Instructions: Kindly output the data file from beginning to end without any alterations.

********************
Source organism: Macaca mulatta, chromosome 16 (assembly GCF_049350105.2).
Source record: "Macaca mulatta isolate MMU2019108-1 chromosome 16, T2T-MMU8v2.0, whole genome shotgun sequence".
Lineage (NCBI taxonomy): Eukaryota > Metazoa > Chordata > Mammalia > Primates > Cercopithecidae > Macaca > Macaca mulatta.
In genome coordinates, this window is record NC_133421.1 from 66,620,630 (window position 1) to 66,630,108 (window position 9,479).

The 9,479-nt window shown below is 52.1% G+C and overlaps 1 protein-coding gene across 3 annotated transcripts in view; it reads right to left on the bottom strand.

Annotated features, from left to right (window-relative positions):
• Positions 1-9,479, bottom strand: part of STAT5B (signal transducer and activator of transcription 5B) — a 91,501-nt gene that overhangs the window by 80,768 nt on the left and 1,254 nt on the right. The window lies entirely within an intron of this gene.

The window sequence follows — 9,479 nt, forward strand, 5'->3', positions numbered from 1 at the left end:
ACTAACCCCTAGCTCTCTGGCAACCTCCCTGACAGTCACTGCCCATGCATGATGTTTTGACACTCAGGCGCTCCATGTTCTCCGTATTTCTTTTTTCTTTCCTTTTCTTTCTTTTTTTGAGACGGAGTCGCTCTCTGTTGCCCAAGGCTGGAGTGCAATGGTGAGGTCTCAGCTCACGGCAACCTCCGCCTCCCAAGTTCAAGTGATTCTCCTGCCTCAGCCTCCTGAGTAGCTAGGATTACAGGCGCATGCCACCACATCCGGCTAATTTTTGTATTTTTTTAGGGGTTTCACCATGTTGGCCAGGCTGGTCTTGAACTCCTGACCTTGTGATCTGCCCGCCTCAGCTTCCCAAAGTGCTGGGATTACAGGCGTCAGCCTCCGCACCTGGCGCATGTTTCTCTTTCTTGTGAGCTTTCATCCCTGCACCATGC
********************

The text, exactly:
Source organism: Macaca mulatta, chromosome 16 (assembly GCF_049350105.2).
Source record: "Macaca mulatta isolate MMU2019108-1 chromosome 16, T2T-MMU8v2.0, whole genome shotgun sequence".
Lineage (NCBI taxonomy): Eukaryota > Metazoa > Chordata > Mammalia > Primates > Cercopithecidae > Macaca > Macaca mulatta.
In genome coordinates, this window is record NC_133421.1 from 66,620,630 (window position 1) to 66,630,108 (window position 9,479).

The 9,479-nt window shown below is 52.1% G+C and overlaps 1 protein-coding gene across 3 annotated transcripts in view; it reads right to left on the bottom strand.

Annotated features, from left to right (window-relative positions):
• Positions 1-9,479, bottom strand: part of STAT5B (signal transducer and activator of transcription 5B) — a 91,501-nt gene that overhangs the window by 80,768 nt on the left and 1,254 nt on the right. The window lies entirely within an intron of this gene.

The window sequence follows — 9,479 nt, forward strand, 5'->3', positions numbered from 1 at the left end:
ACTAACCCCTAGCTCTCTGGCAACCTCCCTGACAGTCACTGCCCATGCATGATGTTTTGACACTCAGGCGCTCCATGTTCTCCGTATTTCTTTTTTCTTTCCTTTTCTTTCTTTTTTTGAGACGGAGTCGCTCTCTGTTGCCCAAGGCTGGAGTGCAATGGTGAGGTCTCAGCTCACGGCAACCTCCGCCTCCCAAGTTCAAGTGATTCTCCTGCCTCAGCCTCCTGAGTAGCTAGGATTACAGGCGCATGCCACCACATCCGGCTAATTTTTGTATTTTTTTAGGGGTTTCACCATGTTGGCCAGGCTGGTCTTGAACTCCTGACCTTGTGATCTGCCCGCCTCAGCTTCCCAAAGTGCTGGGATTACAGGCGTCAGCCTCCGCACCTGGCGCATGTTTCTCTTTCTTGTGAGCTTTCATCCCTGCACCATGC